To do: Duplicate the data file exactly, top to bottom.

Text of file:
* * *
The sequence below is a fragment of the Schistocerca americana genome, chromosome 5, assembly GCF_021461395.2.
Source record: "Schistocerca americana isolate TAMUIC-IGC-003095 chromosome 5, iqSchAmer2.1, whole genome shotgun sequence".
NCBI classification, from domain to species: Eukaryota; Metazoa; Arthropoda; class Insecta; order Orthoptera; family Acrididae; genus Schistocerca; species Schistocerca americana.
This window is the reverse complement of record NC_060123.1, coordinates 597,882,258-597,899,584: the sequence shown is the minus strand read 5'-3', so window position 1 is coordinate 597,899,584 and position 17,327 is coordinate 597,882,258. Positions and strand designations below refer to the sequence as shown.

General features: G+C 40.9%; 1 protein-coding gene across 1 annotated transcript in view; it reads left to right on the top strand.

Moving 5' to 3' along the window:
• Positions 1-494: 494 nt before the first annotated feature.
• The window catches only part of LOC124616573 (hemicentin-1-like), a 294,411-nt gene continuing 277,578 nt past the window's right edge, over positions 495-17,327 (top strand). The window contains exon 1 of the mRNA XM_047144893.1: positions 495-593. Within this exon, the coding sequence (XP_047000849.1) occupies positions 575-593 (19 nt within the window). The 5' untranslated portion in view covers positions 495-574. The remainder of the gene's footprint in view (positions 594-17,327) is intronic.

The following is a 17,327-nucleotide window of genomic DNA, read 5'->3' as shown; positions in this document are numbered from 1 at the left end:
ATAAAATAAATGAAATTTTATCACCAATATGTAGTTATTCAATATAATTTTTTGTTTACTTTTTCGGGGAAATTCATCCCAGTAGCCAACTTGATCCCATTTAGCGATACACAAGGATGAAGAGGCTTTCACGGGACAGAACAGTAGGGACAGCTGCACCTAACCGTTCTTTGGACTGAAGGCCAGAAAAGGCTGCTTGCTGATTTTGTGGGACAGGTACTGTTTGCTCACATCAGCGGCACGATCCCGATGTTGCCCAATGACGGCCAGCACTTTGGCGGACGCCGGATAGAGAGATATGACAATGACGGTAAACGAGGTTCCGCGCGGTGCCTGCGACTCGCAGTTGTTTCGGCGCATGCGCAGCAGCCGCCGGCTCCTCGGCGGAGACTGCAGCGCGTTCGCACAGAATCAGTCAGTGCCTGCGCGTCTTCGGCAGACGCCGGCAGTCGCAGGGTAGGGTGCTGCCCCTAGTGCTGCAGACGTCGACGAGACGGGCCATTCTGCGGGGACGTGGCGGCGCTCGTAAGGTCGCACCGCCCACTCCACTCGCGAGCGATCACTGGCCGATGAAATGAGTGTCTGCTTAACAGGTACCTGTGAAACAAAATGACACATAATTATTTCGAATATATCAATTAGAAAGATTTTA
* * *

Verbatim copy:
The sequence below is a fragment of the Schistocerca americana genome, chromosome 5, assembly GCF_021461395.2.
Source record: "Schistocerca americana isolate TAMUIC-IGC-003095 chromosome 5, iqSchAmer2.1, whole genome shotgun sequence".
NCBI classification, from domain to species: Eukaryota; Metazoa; Arthropoda; class Insecta; order Orthoptera; family Acrididae; genus Schistocerca; species Schistocerca americana.
This window is the reverse complement of record NC_060123.1, coordinates 597,882,258-597,899,584: the sequence shown is the minus strand read 5'-3', so window position 1 is coordinate 597,899,584 and position 17,327 is coordinate 597,882,258. Positions and strand designations below refer to the sequence as shown.

General features: G+C 40.9%; 1 protein-coding gene across 1 annotated transcript in view; it reads left to right on the top strand.

Moving 5' to 3' along the window:
• Positions 1-494: 494 nt before the first annotated feature.
• The window catches only part of LOC124616573 (hemicentin-1-like), a 294,411-nt gene continuing 277,578 nt past the window's right edge, over positions 495-17,327 (top strand). The window contains exon 1 of the mRNA XM_047144893.1: positions 495-593. Within this exon, the coding sequence (XP_047000849.1) occupies positions 575-593 (19 nt within the window). The 5' untranslated portion in view covers positions 495-574. The remainder of the gene's footprint in view (positions 594-17,327) is intronic.

The following is a 17,327-nucleotide window of genomic DNA, read 5'->3' as shown; positions in this document are numbered from 1 at the left end:
ATAAAATAAATGAAATTTTATCACCAATATGTAGTTATTCAATATAATTTTTTGTTTACTTTTTCGGGGAAATTCATCCCAGTAGCCAACTTGATCCCATTTAGCGATACACAAGGATGAAGAGGCTTTCACGGGACAGAACAGTAGGGACAGCTGCACCTAACCGTTCTTTGGACTGAAGGCCAGAAAAGGCTGCTTGCTGATTTTGTGGGACAGGTACTGTTTGCTCACATCAGCGGCACGATCCCGATGTTGCCCAATGACGGCCAGCACTTTGGCGGACGCCGGATAGAGAGATATGACAATGACGGTAAACGAGGTTCCGCGCGGTGCCTGCGACTCGCAGTTGTTTCGGCGCATGCGCAGCAGCCGCCGGCTCCTCGGCGGAGACTGCAGCGCGTTCGCACAGAATCAGTCAGTGCCTGCGCGTCTTCGGCAGACGCCGGCAGTCGCAGGGTAGGGTGCTGCCCCTAGTGCTGCAGACGTCGACGAGACGGGCCATTCTGCGGGGACGTGGCGGCGCTCGTAAGGTCGCACCGCCCACTCCACTCGCGAGCGATCACTGGCCGATGAAATGAGTGTCTGCTTAACAGGTACCTGTGAAACAAAATGACACATAATTATTTCGAATATATCAATTAGAAAGATTTTA